• Patient must participate in counseling and shared decision making about the benefits and risks of screening, as well as smoking cessation (if appropriate); and
  • Screening results must be entered into a central registry.

Depending on one’s perspective, the proposed CMS decision can be seen as providing safeguards necessary to minimize the risks of lung cancer screening, OR as creating barriers that might keep high-risk patients from getting screened.  Some reviewers (e.g., Otis Brawley of the American Cancer Society) think CMS struck just the right balance between benefits and risks.  Others in the lung cancer community have raised concerns that the proposed decision is too restrictive.

Examples of concerns that have been raised about the decision are:

  • The CMS proposed decision sets 74 as the upper age limit for screening. Yet a recently-published study of a validated lung cancer risk model found the highest lung cancer risks were in people aged 65-80. NCI statistics say the 75-84 age group represents 27.9% of diagnosed lung cancer cases. Should the age limit for screening be higher, perhaps age 80?
  • The symptoms of lung cancer can be subtle (e.g., tiredness or a cough) and similar to symptoms of other conditions such as COPD or medication side effects. What does an “asymptomatic” patient look like in this context?
  • Requiring screening centers to be accredited reduces the risk of mistakenly labeling a benign nodule as cancer. However, the cost and effort of obtaining accreditation may limit the availability of affordable lung cancer screening to the CMS population. How can we make quality lung cancer screening widely available?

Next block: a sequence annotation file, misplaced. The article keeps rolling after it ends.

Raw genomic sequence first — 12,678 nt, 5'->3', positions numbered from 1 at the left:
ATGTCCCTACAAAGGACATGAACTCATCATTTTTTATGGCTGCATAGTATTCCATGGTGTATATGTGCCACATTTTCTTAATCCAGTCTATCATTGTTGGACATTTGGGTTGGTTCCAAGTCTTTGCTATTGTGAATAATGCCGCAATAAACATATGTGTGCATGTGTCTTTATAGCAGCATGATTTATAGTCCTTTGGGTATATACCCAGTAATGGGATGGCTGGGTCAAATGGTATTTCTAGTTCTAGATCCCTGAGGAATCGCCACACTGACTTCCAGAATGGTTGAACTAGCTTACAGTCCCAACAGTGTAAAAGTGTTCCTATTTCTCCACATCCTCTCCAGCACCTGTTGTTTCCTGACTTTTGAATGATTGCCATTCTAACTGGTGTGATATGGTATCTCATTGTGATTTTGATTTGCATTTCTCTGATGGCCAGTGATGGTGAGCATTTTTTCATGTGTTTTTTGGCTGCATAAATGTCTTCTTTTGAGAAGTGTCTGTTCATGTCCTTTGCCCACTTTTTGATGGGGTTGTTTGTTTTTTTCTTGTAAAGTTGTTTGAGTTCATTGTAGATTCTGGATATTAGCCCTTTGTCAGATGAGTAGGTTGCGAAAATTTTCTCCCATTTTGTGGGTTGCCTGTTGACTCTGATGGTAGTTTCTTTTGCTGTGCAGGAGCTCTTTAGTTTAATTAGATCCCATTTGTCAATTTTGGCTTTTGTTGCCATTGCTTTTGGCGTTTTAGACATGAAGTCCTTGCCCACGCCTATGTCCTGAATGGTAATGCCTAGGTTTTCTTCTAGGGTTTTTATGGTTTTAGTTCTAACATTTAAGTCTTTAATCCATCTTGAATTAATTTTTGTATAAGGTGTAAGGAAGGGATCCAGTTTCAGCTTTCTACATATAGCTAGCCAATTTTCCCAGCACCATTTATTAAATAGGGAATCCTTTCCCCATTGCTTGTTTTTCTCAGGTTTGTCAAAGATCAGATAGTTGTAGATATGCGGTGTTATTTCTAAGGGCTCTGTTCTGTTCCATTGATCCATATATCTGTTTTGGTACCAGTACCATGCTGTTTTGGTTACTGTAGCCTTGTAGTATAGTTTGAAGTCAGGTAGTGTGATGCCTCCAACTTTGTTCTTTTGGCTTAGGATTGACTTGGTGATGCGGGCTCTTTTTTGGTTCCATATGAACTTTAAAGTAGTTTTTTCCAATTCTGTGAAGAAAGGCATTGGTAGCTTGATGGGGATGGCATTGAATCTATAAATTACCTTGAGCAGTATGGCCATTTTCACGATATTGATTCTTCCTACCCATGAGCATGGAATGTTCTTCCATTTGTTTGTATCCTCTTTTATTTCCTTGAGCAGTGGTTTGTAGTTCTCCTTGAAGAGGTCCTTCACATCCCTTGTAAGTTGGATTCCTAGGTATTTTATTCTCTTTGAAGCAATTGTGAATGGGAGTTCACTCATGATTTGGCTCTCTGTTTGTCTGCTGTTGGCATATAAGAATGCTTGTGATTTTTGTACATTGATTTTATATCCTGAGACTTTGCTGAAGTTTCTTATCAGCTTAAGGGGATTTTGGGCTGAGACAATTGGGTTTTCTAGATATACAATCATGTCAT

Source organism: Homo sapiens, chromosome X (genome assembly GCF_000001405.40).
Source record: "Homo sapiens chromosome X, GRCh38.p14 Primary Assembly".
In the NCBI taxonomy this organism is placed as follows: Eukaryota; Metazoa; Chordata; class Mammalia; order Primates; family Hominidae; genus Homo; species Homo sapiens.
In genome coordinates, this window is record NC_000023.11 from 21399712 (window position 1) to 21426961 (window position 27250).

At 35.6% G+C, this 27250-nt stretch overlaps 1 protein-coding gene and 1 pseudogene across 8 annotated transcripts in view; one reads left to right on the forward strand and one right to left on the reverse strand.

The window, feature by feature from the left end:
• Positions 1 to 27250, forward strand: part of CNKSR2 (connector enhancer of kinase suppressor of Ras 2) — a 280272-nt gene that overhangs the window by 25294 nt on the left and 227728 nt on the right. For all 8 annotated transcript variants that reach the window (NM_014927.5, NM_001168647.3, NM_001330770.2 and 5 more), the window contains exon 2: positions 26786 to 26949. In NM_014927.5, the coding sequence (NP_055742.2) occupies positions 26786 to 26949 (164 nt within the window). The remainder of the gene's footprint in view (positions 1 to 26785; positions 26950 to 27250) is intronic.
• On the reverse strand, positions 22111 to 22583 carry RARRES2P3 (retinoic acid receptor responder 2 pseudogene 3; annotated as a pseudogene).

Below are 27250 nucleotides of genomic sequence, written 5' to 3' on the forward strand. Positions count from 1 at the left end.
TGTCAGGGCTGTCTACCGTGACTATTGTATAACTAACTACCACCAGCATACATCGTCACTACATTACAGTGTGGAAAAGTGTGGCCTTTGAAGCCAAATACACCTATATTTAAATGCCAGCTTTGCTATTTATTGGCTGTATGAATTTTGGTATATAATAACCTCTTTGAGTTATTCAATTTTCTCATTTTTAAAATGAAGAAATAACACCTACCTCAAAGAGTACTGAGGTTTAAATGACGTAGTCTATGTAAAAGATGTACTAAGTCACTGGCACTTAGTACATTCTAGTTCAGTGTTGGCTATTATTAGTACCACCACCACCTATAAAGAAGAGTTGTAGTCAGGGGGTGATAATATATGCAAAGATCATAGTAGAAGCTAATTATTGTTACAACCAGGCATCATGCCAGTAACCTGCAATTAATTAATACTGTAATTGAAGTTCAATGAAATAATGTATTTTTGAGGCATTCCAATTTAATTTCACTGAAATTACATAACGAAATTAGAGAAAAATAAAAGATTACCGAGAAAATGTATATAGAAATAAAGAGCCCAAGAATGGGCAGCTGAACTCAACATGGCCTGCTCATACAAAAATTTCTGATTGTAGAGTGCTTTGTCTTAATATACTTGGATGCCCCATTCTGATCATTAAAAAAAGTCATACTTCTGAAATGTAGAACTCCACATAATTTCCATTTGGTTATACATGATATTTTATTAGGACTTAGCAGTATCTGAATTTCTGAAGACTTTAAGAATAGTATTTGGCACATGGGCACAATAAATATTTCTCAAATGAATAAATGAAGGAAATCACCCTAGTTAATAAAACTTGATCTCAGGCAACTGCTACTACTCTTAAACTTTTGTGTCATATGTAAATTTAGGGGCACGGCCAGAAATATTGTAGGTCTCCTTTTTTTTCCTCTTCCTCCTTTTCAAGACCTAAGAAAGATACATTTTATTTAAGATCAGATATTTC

Thanks to Andrea Borondy Kitts and Dr. Jack West for their contributions to this blog post.

REFERENCES

  1. Centers for Medicare and Medicaid Services. Proposed Decision Memo for Screening for Lung Cancer with Low Dose Computed Tomography (LDCT). Accessed 12/2/2014 at http://www.cms.gov/medicare-coverage-database/details/nca-proposed-decision-memo.aspx?NCAId=274
  2. Joint Societies. (26-Sep-2014). Letter to CMS. Accessed 12/4/2014 at http://www.acr.org/~/media/ACR/Documents/PDF/Advocacy/Fed%20Relations/LCS%20Stakeholder%20Letter%2009%2026%2014_FINAL.PDF
  3. Lung Cancer Alliance. (8-Oct-2014). Letter to CMS. Accessed 12/4/2014 at http://www.lungcanceralliance.org/Screening/CMS%20/CMS-Letter-FINAL%20Lung%20Cancer%20Patient%20Advocacy%20Organizations.pdf
  4. American College of Chest Physicians. (30-Oct-2014). CHEST lung cancer experts present policy statement to CMS Committee on Coverage. CHEST website. Accessed 12/4/2014 at http://www.chestnet.org/News/Press-Releases/2014/10/CHEST-lung-cancer-experts-present-policy-statement-to-CMS-Committee-on-Coverage
  5. Brawley, O. (13-Nov-2014). CMS Got it Right in Lung Cancer Screening Coverage Decision. The Cancer Letter. Accessed 12/3/2014 at http://cancerletter.com/articles/20141114_2
  6. Tammemägi MC, Church TR, Hocking WG, Silvestri GA, et al. (2-Dec-2014.) Evaluation of the Lung Cancer Risks at Which to Screen Ever- and Never-Smokers: Screening Rules Applied to the PLCO and NLST Cohorts. PLOS Medicine. DOI: 10.1371/journal.pmed.1001764 Accessed 12/4/2014 at http://www.plosmedicine.org/article/info%3Adoi%2F10.1371%2Fjournal.pmed.1001764
  7. National Cancer Institute. SEER Stat Fact Sheets: Lung and Bronchus Cancer. (No Date). Accessed 3-Dec-2014 at http://seer.cancer.gov/statfacts/html/lungb.html